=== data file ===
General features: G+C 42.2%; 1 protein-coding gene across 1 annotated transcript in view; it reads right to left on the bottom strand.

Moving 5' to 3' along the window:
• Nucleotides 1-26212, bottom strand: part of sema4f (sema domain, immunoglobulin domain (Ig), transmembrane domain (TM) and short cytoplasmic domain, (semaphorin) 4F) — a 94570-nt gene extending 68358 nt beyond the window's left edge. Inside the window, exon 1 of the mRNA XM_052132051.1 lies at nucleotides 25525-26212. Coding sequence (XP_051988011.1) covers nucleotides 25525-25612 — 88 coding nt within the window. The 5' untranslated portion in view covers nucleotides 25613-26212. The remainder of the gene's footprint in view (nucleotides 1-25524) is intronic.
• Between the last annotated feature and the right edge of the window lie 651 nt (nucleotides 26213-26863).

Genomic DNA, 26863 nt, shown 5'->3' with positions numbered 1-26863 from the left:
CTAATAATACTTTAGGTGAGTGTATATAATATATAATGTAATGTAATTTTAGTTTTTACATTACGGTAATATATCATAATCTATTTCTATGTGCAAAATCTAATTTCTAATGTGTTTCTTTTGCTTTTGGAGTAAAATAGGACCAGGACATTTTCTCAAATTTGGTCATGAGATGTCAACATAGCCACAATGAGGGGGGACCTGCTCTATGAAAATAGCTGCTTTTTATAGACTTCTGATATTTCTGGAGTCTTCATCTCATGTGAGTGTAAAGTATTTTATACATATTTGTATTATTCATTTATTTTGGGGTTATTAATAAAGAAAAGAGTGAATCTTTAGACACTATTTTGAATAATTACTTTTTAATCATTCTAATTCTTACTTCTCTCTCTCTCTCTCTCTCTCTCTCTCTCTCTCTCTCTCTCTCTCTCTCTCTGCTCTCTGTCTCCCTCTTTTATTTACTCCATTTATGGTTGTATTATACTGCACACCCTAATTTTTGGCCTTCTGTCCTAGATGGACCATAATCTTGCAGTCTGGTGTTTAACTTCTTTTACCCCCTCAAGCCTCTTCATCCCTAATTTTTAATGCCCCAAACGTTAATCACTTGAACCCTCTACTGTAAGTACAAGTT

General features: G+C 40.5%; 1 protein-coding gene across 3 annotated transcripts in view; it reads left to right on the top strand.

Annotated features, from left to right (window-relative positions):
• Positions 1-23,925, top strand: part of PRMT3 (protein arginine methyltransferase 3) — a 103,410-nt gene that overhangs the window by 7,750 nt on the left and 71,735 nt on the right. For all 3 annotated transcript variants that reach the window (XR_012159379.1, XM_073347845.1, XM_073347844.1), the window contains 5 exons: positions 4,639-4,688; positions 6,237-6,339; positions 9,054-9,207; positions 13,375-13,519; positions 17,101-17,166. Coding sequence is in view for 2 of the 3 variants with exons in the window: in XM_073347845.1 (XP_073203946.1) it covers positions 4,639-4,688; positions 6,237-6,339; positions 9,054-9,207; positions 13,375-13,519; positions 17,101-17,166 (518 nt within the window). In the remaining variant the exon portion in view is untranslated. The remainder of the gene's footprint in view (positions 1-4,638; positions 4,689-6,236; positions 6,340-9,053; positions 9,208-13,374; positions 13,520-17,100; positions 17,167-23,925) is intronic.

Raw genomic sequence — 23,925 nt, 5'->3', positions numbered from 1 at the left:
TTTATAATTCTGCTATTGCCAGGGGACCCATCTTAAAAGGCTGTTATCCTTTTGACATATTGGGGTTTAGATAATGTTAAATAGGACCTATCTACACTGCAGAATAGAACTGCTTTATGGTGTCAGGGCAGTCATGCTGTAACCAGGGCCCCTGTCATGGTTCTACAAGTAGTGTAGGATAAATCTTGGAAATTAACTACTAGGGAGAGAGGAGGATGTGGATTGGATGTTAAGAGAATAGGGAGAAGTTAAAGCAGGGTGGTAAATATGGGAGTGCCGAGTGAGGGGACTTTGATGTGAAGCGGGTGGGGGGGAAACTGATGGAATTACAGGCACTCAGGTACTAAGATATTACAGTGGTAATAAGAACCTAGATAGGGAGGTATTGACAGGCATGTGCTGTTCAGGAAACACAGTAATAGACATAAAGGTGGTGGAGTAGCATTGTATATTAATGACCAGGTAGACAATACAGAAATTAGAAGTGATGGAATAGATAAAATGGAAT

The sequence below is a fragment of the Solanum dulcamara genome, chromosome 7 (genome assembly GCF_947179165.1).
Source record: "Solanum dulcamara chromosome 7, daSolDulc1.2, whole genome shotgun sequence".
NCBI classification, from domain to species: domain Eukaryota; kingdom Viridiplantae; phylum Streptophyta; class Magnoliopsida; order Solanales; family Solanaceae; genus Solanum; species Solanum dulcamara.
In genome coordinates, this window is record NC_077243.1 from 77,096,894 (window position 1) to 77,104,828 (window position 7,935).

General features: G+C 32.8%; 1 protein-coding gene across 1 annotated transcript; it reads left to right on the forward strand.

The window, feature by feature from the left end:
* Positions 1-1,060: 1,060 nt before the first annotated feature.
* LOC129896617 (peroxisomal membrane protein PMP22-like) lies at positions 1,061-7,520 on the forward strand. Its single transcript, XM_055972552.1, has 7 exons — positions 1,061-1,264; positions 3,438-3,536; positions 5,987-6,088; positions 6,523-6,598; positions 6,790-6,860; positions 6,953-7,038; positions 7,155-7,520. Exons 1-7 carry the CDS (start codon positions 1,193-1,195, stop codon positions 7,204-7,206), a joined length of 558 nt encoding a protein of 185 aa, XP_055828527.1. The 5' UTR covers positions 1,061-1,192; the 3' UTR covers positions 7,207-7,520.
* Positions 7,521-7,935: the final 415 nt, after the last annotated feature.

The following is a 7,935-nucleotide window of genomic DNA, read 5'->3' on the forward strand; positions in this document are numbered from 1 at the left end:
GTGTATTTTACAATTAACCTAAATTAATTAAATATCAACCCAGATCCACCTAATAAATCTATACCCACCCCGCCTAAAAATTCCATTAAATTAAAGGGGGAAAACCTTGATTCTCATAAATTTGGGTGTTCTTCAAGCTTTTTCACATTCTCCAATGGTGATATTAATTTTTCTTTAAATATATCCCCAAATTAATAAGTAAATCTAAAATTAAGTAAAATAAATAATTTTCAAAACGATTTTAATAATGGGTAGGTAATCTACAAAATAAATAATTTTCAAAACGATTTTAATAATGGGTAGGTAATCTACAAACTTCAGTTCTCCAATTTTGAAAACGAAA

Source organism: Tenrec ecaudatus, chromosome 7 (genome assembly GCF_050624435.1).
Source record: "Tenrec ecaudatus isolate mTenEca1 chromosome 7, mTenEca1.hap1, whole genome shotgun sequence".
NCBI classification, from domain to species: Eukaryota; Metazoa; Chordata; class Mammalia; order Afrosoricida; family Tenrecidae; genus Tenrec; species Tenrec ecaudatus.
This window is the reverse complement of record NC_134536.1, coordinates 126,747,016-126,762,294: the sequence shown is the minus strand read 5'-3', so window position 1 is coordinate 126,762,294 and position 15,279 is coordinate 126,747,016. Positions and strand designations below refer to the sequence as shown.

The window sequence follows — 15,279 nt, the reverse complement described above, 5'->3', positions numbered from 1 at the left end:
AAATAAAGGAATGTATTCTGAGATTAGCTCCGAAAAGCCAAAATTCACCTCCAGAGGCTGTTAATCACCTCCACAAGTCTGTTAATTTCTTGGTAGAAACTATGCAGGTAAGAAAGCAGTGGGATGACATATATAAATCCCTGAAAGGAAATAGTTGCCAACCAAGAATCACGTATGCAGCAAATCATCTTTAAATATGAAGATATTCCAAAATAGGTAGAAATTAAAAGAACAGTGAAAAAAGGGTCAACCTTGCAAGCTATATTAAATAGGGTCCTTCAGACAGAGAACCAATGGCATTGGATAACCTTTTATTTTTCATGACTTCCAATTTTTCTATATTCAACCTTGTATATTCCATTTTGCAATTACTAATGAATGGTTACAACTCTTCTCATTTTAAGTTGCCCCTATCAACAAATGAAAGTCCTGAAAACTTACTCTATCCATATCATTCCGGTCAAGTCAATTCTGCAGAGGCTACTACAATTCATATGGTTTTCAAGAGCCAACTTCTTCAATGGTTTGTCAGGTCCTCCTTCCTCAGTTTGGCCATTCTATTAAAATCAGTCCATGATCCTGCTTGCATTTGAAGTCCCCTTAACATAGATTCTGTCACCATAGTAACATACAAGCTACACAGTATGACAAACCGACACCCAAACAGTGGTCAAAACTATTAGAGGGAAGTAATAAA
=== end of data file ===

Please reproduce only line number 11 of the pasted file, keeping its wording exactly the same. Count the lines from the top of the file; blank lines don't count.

TTTATAATTCTGCTATTGCCAGGGGACCCATCTTAAAAGGCTGTTATCCTTTTGACATATTGGGGTTTAGATAATGTTAAATAGGACCTATCTACACTGCAGAATAGAACTGCTTTATGGTGTCAGGGCAGTCATGCTGTAACCAGGGCCCCTGTCATGGTTCTACAAGTAGTGTAGGATAAATCTTGGAAATTAACTACTAGGGAGAGAGGAGGATGTGGATTGGATGTTAAGAGAATAGGGAGAAGTTAAAGCAGGGTGGTAAATATGGGAGTGCCGAGTGAGGGGACTTTGATGTGAAGCGGGTGGGGGGGAAACTGATGGAATTACAGGCACTCAGGTACTAAGATATTACAGTGGTAATAAGAACCTAGATAGGGAGGTATTGACAGGCATGTGCTGTTCAGGAAACACAGTAATAGACATAAAGGTGGTGGAGTAGCATTGTATATTAATGACCAGGTAGACAATACAGAAATTAGAAGTGATGGAATAGATAAAATGGAAT